The eye is a sphere about the size of a target’s bullseye. Don’t look at the visible lids and lashes. See the eyeball behind it. See it as the bull of a target.
Sgt. Davenport had told me that, in Germany. His voice echoed in my ears as the sight picture came into focus. There was a tearing jolt that staggered me and the picture wavered. Then the sights settled again and I squeezed the trigger.
I shot the stranger through the right eye with my last bullet. Small, fast, and jacketed, the round went in and out of his skull with little fuss. He staggered and fell, rolled over twice and ended face down, staining the water of the lovely green seep.
I had to get to his revolver, but there was some confusion about how to get there. Something fierce had a Rottweiler grip on my leg. I looked down and saw blood spreading across my thigh. Then the pain hit, and I had to fight it down. I started forward, stumbled, then lunged up and staggered toward where I had seen the revolver fall. I heard another shot and the whip of the bullet as it passed.
Susyn was there; she had circled beyond us and was standing near the verge of the drop. The revolver was on the grass, closer to her than to me, and she was looking over the sights of Alan’s automatic. Her violet eyes were mad. She would not miss. And she would not fire once. She would empty that cavernous magazine, and every shot would go home.
Then her eyes wavered. Someone else was behind me, moving away, drawing Susyn’s gaze with her as she moved. Someone Susyn hated nearly as much as she hated me. Raven.
As Susyn’s eyes followed Raven, and the gun muzzle moved, I lunged forward. Susyn twisted the gun back and fired. Something hit me hard and I staggered. Left handed, I slapped the gun aside.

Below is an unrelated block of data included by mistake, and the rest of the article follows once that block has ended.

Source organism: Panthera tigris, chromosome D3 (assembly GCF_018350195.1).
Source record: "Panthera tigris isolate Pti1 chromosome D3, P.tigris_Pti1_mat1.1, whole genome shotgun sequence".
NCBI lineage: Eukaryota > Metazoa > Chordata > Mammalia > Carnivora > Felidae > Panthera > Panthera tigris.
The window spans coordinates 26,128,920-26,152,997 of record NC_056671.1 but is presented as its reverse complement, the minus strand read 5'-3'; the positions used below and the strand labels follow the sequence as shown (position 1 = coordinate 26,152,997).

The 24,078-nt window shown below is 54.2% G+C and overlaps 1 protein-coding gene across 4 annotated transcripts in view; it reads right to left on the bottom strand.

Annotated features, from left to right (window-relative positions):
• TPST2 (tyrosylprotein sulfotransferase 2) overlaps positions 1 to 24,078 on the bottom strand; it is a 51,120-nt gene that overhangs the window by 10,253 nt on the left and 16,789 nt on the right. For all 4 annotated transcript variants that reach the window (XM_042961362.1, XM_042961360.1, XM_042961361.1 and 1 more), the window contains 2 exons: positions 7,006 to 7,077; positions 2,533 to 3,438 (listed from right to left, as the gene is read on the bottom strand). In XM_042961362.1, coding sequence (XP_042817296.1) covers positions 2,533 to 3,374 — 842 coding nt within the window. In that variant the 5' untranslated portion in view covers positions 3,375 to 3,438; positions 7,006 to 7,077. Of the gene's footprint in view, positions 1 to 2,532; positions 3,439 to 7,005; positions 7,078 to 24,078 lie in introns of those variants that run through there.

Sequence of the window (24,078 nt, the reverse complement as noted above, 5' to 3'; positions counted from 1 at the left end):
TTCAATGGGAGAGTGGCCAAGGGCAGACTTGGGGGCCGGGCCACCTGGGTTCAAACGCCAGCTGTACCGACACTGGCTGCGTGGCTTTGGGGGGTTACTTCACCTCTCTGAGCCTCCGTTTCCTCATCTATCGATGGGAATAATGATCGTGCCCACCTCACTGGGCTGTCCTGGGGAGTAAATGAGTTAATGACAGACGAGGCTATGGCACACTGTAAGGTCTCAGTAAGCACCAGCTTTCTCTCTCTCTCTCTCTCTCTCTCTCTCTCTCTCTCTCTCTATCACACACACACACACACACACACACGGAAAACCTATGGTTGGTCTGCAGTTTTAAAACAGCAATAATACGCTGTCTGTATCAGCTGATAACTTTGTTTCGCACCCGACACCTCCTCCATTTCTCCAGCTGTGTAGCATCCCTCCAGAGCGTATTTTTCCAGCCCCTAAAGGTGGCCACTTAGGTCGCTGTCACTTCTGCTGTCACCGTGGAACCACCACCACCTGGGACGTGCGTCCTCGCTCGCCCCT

Right handed, I hit her in the mouth.
I tried to break her neck with the blow, but most of my strength was running out of bullet holes in my side and leg. She flipped backward and went gracelessly heels over head down the short slope to the brink of the cliff. I went after her, dragged by my own momentum. I dug my heels in and slid to a stop at her feet as she staggered for balance. She had kept hold of the gun. I knocked it upward, and that was all it took to overbalance her again. She fell backward.
Some things are automatic. Like man overboard drill.
I reached out for her. I grabbed for her flailing hand and I swear I could have caught it. Could have dragged her back, even then. Could have calmed her. Could have convinced her, eventually, that there was nothing she could do for her brothers and no need to die trying to avenge them.
But I saw her eyes. I saw the violet madness in them, and knew that nothing would ever calm them. That as long as she lived, neither Raven nor I would have peace. I saw that madness just as she reached – instinctively – to grab my hand and save herself.
I saw her eyes and closed my fist.
She reached for a hand no longer open. Her straining fingers brushed my knuckles and she fell away screaming. I saw her eyes when I closed my hand, saw them as she fell away, saw them in my mind all the way down until the clatter and whump told me the fall was over.
Saw them still, when Raven stood over me, wrapping my wounds and stuffing them with torn clothing to keep the life in. Saw them through the endless time of waiting, lying in the mud and grass, through the dimness and cold of a long Norwegian evening while Raven went for help.
See them still, in these fever dreams. more tomorrow